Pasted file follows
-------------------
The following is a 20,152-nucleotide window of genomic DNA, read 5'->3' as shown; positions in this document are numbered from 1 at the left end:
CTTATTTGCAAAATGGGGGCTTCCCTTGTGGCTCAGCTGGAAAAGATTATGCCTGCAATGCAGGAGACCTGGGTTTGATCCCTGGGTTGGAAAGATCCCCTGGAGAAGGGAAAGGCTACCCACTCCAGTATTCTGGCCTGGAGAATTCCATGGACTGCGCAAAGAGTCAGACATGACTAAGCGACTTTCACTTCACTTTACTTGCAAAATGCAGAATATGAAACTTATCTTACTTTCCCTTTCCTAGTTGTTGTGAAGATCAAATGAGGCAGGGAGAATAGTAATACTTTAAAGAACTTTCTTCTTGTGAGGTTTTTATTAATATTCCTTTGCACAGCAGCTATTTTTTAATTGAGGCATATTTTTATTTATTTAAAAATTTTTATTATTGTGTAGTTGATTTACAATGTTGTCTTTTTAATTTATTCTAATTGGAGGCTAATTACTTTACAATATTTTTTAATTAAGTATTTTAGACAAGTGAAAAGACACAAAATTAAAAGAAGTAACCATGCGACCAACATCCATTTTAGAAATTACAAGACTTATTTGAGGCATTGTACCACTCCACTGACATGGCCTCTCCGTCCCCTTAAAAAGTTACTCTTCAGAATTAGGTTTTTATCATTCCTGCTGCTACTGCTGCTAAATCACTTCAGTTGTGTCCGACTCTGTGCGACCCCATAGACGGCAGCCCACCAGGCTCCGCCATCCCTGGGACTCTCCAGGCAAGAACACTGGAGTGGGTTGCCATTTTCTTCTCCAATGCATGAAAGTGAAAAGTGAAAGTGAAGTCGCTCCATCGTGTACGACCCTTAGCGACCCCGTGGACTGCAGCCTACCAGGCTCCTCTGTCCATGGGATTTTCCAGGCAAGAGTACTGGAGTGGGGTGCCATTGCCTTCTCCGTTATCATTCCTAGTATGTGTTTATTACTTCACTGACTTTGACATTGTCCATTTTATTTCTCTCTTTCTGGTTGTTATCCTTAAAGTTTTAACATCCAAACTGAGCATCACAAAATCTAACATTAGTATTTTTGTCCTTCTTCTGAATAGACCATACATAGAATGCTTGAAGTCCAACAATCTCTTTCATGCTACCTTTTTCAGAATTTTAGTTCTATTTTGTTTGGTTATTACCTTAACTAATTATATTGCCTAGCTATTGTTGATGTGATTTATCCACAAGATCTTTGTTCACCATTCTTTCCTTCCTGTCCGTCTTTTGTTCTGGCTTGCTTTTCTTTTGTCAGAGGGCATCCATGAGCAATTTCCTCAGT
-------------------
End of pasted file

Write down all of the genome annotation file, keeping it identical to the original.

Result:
The following is a 20,152-nucleotide window of genomic DNA, read 5'->3' as shown; positions in this document are numbered from 1 at the left end:
CTTATTTGCAAAATGGGGGCTTCCCTTGTGGCTCAGCTGGAAAAGATTATGCCTGCAATGCAGGAGACCTGGGTTTGATCCCTGGGTTGGAAAGATCCCCTGGAGAAGGGAAAGGCTACCCACTCCAGTATTCTGGCCTGGAGAATTCCATGGACTGCGCAAAGAGTCAGACATGACTAAGCGACTTTCACTTCACTTTACTTGCAAAATGCAGAATATGAAACTTATCTTACTTTCCCTTTCCTAGTTGTTGTGAAGATCAAATGAGGCAGGGAGAATAGTAATACTTTAAAGAACTTTCTTCTTGTGAGGTTTTTATTAATATTCCTTTGCACAGCAGCTATTTTTTAATTGAGGCATATTTTTATTTATTTAAAAATTTTTATTATTGTGTAGTTGATTTACAATGTTGTCTTTTTAATTTATTCTAATTGGAGGCTAATTACTTTACAATATTTTTTAATTAAGTATTTTAGACAAGTGAAAAGACACAAAATTAAAAGAAGTAACCATGCGACCAACATCCATTTTAGAAATTACAAGACTTATTTGAGGCATTGTACCACTCCACTGACATGGCCTCTCCGTCCCCTTAAAAAGTTACTCTTCAGAATTAGGTTTTTATCATTCCTGCTGCTACTGCTGCTAAATCACTTCAGTTGTGTCCGACTCTGTGCGACCCCATAGACGGCAGCCCACCAGGCTCCGCCATCCCTGGGACTCTCCAGGCAAGAACACTGGAGTGGGTTGCCATTTTCTTCTCCAATGCATGAAAGTGAAAAGTGAAAGTGAAGTCGCTCCATCGTGTACGACCCTTAGCGACCCCGTGGACTGCAGCCTACCAGGCTCCTCTGTCCATGGGATTTTCCAGGCAAGAGTACTGGAGTGGGGTGCCATTGCCTTCTCCGTTATCATTCCTAGTATGTGTTTATTACTTCACTGACTTTGACATTGTCCATTTTATTTCTCTCTTTCTGGTTGTTATCCTTAAAGTTTTAACATCCAAACTGAGCATCACAAAATCTAACATTAGTATTTTTGTCCTTCTTCTGAATAGACCATACATAGAATGCTTGAAGTCCAACAATCTCTTTCATGCTACCTTTTTCAGAATTTTAGTTCTATTTTGTTTGGTTATTACCTTAACTAATTATATTGCCTAGCTATTGTTGATGTGATTTATCCACAAGATCTTTGTTCACCATTCTTTCCTTCCTGTCCGTCTTTTGTTCTGGCTTGCTTTTCTTTTGTCAGAGGGCATCCATGAGCAATTTCCTCAGT